Now we know more we could try the same thing with c code. See what effect that has and if that works better or not.

its very possible to only use c code for your extensions - adding a new segment for example and some patching, the other c ports are not needed to use c code for your stuff
QuoteDo they need to be changed in the ASM file and the INC file simultaneously for each segment?

yes all segment names/definitions need to be equal

AND you should base on the original asm - i have no idea if you and Cas checked if the exe changed with your extension in an unwanted way (what does not mean in any way that it would crash, could be that it just works but still wrong)
Quote from: Daniel3D on September 05, 2022, 01:56:38 PMBut that's relative easy to do i guess .

more or less - one need to change (starting with the very last segment, going up) to change "byte" to "para" - assemble and check if anything in the exe changed, then the next segment, one by one - producing as many exes as segments available


from last to first because then its easier to see in a hex-editor what parts changes down, if you start with seg000 everything will change because the segments are orderd seg000, ... ,seg039, dseg, seg041 (segment 40 is the dseg (data segment))

it will mostly result in some bytes more (or less) around segment ends/begins then in the previous exe - which needs to be removed(added) in the assembler source

Quote from: Cas on September 04, 2022, 08:45:26 PMwe can't tell if something starts at a location because the previous block was padded with extra bytes or because it just ended there, so we just align to the byte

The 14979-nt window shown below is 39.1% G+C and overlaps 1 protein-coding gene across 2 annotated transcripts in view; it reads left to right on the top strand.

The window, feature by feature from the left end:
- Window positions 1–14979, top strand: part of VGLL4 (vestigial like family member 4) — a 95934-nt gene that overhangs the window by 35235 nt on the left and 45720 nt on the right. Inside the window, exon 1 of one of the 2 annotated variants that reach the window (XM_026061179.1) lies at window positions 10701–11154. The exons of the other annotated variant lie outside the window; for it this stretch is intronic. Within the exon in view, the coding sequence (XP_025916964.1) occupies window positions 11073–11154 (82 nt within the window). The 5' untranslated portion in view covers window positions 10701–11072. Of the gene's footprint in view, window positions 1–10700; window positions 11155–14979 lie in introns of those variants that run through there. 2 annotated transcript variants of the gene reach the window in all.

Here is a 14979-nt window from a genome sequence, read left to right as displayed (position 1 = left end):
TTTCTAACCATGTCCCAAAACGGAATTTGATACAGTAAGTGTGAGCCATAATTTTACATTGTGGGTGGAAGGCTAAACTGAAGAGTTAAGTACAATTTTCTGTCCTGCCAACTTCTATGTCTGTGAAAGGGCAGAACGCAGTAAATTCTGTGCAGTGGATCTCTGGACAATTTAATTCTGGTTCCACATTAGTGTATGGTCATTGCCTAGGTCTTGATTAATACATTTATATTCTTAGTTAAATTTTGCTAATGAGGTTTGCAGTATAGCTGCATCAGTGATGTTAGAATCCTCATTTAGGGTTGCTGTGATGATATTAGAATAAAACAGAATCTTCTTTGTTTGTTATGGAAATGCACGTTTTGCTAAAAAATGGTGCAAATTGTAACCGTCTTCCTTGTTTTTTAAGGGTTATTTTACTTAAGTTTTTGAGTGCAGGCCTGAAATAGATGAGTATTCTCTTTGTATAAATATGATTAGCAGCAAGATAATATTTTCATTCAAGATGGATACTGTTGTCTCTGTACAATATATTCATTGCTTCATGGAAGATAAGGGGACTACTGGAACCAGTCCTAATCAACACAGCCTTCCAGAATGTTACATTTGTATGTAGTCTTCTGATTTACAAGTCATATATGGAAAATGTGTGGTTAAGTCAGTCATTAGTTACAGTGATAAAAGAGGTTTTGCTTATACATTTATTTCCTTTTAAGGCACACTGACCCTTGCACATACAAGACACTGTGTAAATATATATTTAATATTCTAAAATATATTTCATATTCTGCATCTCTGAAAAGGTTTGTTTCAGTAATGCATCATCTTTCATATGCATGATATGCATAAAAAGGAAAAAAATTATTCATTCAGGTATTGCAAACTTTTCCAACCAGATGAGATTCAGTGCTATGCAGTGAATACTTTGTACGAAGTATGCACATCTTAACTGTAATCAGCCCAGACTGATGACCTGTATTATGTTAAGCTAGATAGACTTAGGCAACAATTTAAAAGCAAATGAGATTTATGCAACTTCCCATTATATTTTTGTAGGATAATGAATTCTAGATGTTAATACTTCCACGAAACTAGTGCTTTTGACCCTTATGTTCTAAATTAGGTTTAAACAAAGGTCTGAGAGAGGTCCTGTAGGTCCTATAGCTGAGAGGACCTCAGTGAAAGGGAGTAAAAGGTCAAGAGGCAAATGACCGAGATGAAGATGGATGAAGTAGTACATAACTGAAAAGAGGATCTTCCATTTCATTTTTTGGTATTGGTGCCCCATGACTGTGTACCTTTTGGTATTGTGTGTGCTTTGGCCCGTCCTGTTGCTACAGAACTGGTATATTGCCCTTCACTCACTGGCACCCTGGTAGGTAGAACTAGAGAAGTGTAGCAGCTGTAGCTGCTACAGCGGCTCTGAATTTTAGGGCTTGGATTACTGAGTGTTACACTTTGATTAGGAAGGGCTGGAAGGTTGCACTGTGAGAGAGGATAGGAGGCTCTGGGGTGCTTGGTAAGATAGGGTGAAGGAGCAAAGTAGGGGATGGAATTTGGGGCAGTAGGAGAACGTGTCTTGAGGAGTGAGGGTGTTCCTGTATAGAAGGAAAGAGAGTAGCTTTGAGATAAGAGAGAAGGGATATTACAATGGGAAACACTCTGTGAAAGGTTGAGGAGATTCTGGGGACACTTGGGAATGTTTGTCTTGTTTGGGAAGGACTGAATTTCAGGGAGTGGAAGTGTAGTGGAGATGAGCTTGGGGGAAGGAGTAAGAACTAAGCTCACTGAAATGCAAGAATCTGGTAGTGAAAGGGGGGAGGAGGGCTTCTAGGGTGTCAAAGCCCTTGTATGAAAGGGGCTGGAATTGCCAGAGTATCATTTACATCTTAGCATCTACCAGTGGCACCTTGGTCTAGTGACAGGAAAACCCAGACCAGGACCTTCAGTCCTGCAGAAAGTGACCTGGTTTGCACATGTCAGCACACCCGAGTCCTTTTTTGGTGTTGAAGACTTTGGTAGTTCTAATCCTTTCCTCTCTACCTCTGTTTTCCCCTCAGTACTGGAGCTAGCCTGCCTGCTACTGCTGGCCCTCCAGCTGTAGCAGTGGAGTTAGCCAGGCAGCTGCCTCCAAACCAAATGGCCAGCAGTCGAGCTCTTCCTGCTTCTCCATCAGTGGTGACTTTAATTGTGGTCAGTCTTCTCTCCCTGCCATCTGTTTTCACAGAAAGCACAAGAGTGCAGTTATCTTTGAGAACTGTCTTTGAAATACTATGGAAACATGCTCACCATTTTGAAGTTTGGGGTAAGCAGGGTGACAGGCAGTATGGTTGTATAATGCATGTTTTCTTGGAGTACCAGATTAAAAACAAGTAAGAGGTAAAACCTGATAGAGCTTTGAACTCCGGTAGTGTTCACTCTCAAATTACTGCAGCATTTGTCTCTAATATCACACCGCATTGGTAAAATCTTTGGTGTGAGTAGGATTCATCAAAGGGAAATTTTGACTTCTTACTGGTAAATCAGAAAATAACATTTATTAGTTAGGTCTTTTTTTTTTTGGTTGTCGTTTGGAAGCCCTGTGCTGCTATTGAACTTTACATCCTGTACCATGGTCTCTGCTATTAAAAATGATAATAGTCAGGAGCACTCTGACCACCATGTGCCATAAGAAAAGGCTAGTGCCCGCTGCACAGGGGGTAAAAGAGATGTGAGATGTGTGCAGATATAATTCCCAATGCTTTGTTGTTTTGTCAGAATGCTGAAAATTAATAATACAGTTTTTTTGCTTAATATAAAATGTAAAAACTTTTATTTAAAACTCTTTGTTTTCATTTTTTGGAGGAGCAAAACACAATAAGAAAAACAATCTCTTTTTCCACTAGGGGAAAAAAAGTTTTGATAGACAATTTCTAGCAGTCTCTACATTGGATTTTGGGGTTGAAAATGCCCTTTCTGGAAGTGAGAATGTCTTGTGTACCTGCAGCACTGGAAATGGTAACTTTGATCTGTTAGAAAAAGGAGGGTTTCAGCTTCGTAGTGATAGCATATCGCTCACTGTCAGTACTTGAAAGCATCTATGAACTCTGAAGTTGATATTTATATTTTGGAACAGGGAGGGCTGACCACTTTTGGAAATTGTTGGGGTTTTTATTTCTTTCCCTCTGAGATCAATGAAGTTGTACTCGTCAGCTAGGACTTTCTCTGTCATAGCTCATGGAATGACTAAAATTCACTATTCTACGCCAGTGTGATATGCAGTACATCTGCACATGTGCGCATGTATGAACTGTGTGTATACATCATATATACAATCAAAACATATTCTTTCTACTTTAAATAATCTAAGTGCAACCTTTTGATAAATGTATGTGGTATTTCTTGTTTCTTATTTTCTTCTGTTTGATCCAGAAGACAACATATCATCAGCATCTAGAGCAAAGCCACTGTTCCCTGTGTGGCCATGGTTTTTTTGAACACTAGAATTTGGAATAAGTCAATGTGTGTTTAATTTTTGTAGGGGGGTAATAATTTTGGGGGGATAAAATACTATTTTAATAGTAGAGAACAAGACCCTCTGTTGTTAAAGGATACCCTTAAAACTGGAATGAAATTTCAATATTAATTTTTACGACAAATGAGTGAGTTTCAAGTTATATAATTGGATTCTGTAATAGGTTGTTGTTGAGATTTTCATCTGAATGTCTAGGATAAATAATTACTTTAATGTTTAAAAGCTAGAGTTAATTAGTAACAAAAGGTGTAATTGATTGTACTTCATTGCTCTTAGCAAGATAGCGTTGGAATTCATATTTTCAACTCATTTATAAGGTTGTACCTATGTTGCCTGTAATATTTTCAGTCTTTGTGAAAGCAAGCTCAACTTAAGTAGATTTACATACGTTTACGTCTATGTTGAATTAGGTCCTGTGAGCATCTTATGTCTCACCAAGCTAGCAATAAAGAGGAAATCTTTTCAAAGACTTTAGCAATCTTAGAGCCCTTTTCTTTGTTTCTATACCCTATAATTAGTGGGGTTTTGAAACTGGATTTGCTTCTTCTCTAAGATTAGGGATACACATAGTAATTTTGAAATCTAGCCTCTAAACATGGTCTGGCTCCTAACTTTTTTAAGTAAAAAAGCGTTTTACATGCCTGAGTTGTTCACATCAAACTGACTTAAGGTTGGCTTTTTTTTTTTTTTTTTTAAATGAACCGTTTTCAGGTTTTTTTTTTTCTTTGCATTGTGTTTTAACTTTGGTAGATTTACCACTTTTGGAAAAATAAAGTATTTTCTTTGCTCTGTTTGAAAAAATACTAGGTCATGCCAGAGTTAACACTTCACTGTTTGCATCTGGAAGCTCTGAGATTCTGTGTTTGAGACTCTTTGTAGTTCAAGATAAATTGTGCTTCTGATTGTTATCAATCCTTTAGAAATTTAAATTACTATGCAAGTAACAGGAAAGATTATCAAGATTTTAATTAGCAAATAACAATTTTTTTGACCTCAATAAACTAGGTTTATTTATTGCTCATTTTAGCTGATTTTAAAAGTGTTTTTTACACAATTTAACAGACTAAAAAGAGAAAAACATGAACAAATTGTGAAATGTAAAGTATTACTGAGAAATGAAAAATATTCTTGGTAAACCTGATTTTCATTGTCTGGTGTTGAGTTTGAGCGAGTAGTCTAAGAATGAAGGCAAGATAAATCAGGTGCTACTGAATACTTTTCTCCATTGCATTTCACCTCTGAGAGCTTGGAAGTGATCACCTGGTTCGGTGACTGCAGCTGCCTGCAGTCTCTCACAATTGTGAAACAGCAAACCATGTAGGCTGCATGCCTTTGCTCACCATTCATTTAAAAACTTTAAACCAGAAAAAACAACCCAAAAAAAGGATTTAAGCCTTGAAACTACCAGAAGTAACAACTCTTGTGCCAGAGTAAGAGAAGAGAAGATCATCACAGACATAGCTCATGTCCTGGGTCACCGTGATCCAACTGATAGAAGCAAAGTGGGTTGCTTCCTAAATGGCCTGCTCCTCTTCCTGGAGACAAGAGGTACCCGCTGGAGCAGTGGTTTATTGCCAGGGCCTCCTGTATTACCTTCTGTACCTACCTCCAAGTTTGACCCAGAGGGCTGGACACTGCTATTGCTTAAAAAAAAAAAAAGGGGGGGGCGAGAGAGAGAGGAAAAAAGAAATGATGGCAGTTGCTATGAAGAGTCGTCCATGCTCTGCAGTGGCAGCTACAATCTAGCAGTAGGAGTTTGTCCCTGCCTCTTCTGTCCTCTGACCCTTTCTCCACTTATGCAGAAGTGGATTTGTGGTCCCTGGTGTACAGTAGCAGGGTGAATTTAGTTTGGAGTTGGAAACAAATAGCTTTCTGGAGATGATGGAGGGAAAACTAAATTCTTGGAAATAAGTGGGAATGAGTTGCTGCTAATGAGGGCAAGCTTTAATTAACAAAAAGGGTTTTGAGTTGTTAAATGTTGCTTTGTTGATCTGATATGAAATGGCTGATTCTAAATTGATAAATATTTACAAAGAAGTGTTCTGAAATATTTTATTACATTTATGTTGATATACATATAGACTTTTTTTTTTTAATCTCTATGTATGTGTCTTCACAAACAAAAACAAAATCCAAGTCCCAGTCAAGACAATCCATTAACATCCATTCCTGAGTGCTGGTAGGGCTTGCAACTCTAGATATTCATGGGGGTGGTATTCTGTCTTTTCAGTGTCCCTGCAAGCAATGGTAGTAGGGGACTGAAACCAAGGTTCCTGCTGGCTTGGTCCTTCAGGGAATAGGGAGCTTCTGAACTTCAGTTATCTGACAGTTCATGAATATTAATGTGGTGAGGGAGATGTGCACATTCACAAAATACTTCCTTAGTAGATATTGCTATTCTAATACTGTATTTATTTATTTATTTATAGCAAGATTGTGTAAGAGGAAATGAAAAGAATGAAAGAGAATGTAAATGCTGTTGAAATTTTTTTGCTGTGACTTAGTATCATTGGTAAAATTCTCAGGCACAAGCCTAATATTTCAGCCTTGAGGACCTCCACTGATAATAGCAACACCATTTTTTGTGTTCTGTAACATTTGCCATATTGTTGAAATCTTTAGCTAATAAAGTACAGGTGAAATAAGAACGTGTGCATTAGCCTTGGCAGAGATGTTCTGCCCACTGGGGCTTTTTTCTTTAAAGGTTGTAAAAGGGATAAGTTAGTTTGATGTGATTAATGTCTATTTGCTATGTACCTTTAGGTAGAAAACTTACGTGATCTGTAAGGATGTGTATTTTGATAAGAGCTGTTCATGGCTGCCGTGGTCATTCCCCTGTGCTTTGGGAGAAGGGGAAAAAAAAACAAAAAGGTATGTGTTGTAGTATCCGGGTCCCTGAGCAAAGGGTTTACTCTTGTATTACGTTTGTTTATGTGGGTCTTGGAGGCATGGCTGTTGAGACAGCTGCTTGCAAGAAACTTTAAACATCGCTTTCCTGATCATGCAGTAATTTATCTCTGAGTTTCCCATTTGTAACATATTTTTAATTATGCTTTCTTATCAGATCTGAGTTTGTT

one need to check if removing these bytes + segment align=para works - it should, but that isn't just replacing byte with para - every segment needs to be checked in the resulting exe to prove that it works - because you said it need to be aligned and para was were common in that days

Quote from: Daniel3D on September 04, 2022, 12:11:55 PMIf this works on unmodified code...

that is what i wrote :)

Quotebut the hard introduced bytes before/after the segments needs to be adjust to get the very same binary again
so we talk about segment alignment (i think that is your case here)
and sometimes about offsets that are partially (or fully) non-symbolic

seg011 segment byte public 'STUNTSC' use16
the "byte" in the segment definition means no alignment so the assembler
will not put in alignment bytes before - but the segment needs to start
at a paragraph (or divideable by 16) address that far code/data dependencies can work

the reason for having "byte" as segment alignment here is due to disassembling
the disassembler can't detect if the code works or not - or if the code uses some magic trick to make it work at runtime so it falls back to 1:1 reversing aka "keep the byte offsets intact" - that means there are sometimes alignment bytes around the segment that the disassembler didn't detect as segment alignment (there are so many posibilities so the disassembler just uses the always working one)

seg011 segment PARA public 'STUNTSC' use16
would force the assembler to always align the segment to a paragraph adress - but the hard introduced bytes before/after the segments needs to be adjust to get the very same binary again

that would be maybe a first step

the partially or full inner non-symbolic-offset problems are different

Quote from: Cas on September 02, 2022, 10:30:28 PMAlignment issues not necessarily result from purposeful alignment by the compiler.

alignment means the direct positioning of data/code to fullfill "others" needs: hardware(bus) or for example dos API needs - the normal positioning of data and code in an executable is usually not called "alignment" (inside of struct there is also "padding")

alignment is nearly not needed in 16bit code on x86 (but very needed for SPARC for example)

dword, words are not aligned (as in a normal 32bit windows/linux program) in stunts - usually the old compilers just ignored padding in any form
and most handwritten assembler code also ignored any form of alignment or padding - everything is packed together with no space between

so we normaly talk about offsets the change

the code-segment count is defined by the Microsoft compiler/linker